BY JODIANN STEVENSON
In this Polish winter, the large white window of the bus frames the thin pink light of a little girl's finger, pointing, then again, pointing. She makes her world by naming, , pointing, samochód, pointing, ulica, pointing, ludzie, pointing... My mind turns the flashcards that tell me school, car, street, people...
I know a Vietnamese woman who recently learned English. Back during the war, she prostituted herself to four or five GIs a night. When I asked her how they were able to communicate - she explains, most of time they only want to scream and cry and she didn't understand so she howled along empathetically.
The bus is always quiet except today with this little girl pointing and naming. , . I never speak until spoken to. When her mother asks me the time, it is the first time I can answer without stumbling over the sounds, having been drawn inside the turn and dive of the language by the child's fluent voice. But my accent hangs in the air, an ugly, skinned and gutted swine. And the quiet child, folding her hands in her lap, stares at me, terrified
As if I had just grown fangs
This monster she cannot name.
Imagine the broken boys in the prostitute's arms, feeling lost in a jungle. Imagine the gibberish unleashing itself inside her wrecked body like the heroin smoke she devoured in order to allow them in. Imagine her family in the country, wondering where their little moon-faced girl has gone.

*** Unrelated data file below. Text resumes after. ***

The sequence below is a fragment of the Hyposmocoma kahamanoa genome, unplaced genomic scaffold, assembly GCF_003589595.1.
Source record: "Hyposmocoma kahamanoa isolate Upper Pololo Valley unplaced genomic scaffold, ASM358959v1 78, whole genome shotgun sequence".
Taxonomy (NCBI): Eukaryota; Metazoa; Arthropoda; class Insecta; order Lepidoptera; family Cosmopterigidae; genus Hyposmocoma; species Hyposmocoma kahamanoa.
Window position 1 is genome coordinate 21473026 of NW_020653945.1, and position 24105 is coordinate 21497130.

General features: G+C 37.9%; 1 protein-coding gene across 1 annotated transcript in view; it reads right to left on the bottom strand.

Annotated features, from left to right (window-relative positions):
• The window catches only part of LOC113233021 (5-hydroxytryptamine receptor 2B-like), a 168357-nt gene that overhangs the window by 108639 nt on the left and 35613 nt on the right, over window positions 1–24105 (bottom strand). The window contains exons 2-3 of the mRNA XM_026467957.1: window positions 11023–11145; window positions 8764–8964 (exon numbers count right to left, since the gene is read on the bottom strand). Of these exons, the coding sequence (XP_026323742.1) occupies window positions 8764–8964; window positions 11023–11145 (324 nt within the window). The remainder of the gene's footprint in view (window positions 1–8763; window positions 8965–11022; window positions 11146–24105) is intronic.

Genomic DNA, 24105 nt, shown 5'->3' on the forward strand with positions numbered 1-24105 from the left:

I am ill with the truth of foreigner
I wear it all over me, like an invasion.
She knows this - this little girl with her But, what-are-you stare. But she cannot know that I would cut my own dumb tongue out to be one of her kind. I want to tell her that I'm trying to speak her language. I want to tell her the truth. I want to tell her truth is lost, by what we do not know or do not know how to say. I want to tell her...
...some birds and insects let the wind carry them.
And, language flies on blossoms, blank as the mind of a fetus, slanting in with the light through forgotten doors, pulsing through emptiness like stars, demanding connection and if no connection, then death. And we are its victims. We spread open as wounds, willing sweet possession.
Her mother tells her not to worry - I'm just an American.
In wartime, sometimes families receive letters from their loved ones long after they know them to be dead. Imagine words written by a ghost. Imagine how each letter attaches to the next building a secret code of despair. Imagine, a letter from the dead, singing the same sad note rising between a prostitute and a scared soldier - the brute symphony, perpetually growling, Life is terrifying and ugly, and ugly and savage, and Why, Why can't you comfort me?
Little girl, truth is lost in what we do not know or do not know how to say. Your names are untrustworthy as tongues - the kind your grandfather will grind into sausage - and in your lifetime, they will lick every tender space inside of you until you are as raw, and foreign as me, terrified to speak.